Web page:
Hard to make much of Mets win

This season has gone awry for the Mets after high expectations were set on them this season. This weekend should have been an NL playoff preview between two well-compensated ballclubs, themselves and the Los Angeles Dodgers.

Instead, it was just another game of the 162-game schedule on what was a rainy, cloudy Sunday that delayed the game to a late start at Citi Field rather than the traditional 1:00 p.m. start.

The Mets somehow went on to win 2-1 in 10 innings against the Dodgers in the series finale after their offense played awfully in the first two games of the series, in which they mustered a run, four hits and 18 strikeouts while hitting .072 and going 0-for-6 with runners in scoring position.

They did not play any better in this game. They collected two runs and six hits. The Mets managed to get only a run with the bases loaded in the fifth inning. Dodgers reliever Alex Vesia got them out in four pitches in the eighth inning of his lone relief appearance.

They played like they were begging to lose. It sure seemed like it was going to happen after the Dodgers tied it at one in the eighth inning on Mookie Betts’ RBI single off Mets reliever Trevor Gott. Brooks Raley relieved Gott in that inning after the Dodgers tied it, and he was able to get the Mets out of a jam when Met killer Freddie Freeman grounded into a fielder’s choice and Max Muncy fouled out, leaving Miguel Rojas and Betts stranded in that inning.

This gave the Mets new life as Raley’s appearance served as the turning point of the game. After inexplicably not using David Robertson for a six-out save in the eighth inning with the home team holding on to a 1-0 lead in a game they had to win, Mets manager Buck Showalter redeemed himself by putting his closer in the ninth inning to keep this tied at one and hope his team figured it out in their ninth inning or tenth inning.

Robertson pitched two scoreless innings, including stranding out Chris Taylor at second in the ninth inning and James Outman (ghost runner) at third in the tenth inning, which set the stage for a Mets win. With Brett Baty as the ghost runner in the tenth, Luis Guillorme hit the game-winning RBI double to end the game.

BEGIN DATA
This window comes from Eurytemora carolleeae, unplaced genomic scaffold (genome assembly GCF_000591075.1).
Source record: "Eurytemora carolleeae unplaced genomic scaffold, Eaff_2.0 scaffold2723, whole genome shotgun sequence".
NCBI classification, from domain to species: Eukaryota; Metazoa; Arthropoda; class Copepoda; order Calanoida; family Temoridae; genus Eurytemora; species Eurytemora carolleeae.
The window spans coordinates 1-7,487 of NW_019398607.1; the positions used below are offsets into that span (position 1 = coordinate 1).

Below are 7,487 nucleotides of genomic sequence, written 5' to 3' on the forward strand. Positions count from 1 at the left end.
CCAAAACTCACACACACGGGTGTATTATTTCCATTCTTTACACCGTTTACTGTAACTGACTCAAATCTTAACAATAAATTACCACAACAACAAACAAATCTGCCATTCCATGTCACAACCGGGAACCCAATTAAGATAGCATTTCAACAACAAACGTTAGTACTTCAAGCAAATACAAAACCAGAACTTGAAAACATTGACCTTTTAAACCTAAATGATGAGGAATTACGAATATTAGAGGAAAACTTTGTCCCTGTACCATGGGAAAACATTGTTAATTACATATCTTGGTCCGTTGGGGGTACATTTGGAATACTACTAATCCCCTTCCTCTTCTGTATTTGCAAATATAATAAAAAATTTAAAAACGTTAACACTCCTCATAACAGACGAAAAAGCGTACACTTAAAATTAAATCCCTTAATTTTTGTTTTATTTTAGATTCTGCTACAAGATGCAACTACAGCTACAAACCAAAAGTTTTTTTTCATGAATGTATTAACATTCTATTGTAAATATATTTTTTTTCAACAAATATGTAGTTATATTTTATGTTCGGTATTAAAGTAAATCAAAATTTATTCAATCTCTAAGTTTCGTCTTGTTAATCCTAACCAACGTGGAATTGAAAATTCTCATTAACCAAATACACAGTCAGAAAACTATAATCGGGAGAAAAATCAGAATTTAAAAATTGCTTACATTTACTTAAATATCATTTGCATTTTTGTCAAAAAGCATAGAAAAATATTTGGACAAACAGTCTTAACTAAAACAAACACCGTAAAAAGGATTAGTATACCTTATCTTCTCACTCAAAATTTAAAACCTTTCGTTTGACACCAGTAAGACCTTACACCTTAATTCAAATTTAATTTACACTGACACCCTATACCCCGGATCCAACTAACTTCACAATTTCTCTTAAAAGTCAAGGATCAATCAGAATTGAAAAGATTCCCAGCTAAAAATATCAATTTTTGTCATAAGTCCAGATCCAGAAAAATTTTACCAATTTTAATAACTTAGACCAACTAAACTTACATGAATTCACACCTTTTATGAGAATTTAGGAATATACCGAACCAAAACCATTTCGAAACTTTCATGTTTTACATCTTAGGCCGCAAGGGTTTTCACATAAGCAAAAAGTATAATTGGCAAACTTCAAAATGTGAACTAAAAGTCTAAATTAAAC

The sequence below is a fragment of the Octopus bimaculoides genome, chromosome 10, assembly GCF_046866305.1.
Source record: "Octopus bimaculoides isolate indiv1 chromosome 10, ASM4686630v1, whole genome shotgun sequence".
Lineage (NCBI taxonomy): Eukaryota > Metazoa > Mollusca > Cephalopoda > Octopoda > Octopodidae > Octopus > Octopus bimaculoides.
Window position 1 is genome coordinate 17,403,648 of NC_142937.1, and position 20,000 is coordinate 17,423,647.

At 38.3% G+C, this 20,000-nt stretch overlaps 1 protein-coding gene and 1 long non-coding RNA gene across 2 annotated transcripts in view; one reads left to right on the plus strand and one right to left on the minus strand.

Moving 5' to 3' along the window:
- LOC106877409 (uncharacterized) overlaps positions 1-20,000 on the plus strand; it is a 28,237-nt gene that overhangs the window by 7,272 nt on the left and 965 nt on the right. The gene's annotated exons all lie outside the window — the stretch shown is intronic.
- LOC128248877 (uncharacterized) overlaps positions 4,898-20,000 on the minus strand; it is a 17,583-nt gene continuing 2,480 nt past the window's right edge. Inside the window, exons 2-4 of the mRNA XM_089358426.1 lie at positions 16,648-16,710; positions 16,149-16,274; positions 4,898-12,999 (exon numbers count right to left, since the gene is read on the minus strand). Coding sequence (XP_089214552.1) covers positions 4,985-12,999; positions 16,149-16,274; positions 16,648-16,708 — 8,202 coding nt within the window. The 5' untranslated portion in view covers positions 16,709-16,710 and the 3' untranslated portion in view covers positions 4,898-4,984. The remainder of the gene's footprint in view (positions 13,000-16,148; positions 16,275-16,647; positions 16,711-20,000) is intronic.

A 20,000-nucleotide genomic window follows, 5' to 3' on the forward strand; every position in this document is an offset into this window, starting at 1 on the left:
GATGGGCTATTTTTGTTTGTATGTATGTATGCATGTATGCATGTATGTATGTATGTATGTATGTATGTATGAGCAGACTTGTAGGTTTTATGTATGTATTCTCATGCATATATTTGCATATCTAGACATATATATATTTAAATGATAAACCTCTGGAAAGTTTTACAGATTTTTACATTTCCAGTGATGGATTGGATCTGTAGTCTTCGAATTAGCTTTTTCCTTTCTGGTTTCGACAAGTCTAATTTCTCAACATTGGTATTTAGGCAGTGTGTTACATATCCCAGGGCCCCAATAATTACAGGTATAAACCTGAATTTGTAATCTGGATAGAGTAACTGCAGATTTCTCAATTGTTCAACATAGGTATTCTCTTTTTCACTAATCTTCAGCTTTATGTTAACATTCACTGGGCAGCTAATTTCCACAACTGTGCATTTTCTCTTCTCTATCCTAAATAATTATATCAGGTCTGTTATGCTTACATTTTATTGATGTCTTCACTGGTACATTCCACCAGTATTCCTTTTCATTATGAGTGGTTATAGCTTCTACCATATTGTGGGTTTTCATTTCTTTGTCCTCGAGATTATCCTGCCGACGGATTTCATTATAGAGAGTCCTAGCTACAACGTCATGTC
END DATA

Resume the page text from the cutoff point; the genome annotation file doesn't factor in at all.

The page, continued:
It should have been enjoyable. We should have savored this win the way we did when the Mets came back to beat the Tampa Bay Rays this season or when they swept the Philadelphia Phillies at Citi Field this year. This did not feel like one. This seemed more of a relief than a feel-good win. Had the Mets lost this game, this would sum up their season in a nutshell, which they found another way to lose.

If anything, this game summed up why the Mets are a 43-50 team going nowhere this season. When they pitch, they can’t hit. When they hit, they can’t pitch. They failed to put everything together all season. No wonder fans did not sound excited about this win.

They saw the team for three and half months to know their team isn’t very good, and it isn’t going to change now. Sure the Metropolitans can muster a run, but it’s going to be hard to sustain it.

The schedule should get favorable for the rest of the post-All-Star break, even though the Mets have to play the Atlanta Braves twice. But this team has found ways to lose to bad teams this season, too. To match the 87 wins of last year’s Phillies that got them to the postseason after struggling the first few months of the season, the Mets would have to go 44-25. This is likely not happening.

Their starting pitching will be why since it has been a problem all season. The Mets received nothing from Max Scherzer and Justin Verlander. Kodai Senga has been good, but he can’t go deep in games, and he still is pitching once a week rather than every five days. Carlos Carrasco is who he is at his age by being a mediocre starter. Jose Quintana will make his Mets debut Thursday against the Chicago White Sox after having a rib injury in spring training, but does anyone really expect much from him since he is a mediocre starter?

Scherzer actually pitched well on Sunday and that was when he was dealing with neck stiffness. He pitched seven shutout innings, while allowing only a hit and striking out six on 97 pitches. Scherzer retired eight in a row to finish his day. He did not give up his usual home run for a change. It was actually refreshing to see after being awful for most of the season.

But again what makes anyone think he can do this consistently? He will give you five awful performances for a rare performance like the start he had against the Dodgers. The same can be said for Verlander. That’s another reason it’s hard to celebrate this win.

If the Mets did not benefit from the ghost runner rule, maybe they lose this game.

The players can spew this nonsense there are many games to go, but it’s become a tired cliché now to the point of annoyance.

This win should offer no reason to believe since they tried to lose this.

Luck won’t be on the Mets’ side every game as we saw this season.

You can read Leslie's Jersey Sporting News columns on Mondays, Tuesdays and Fridays.

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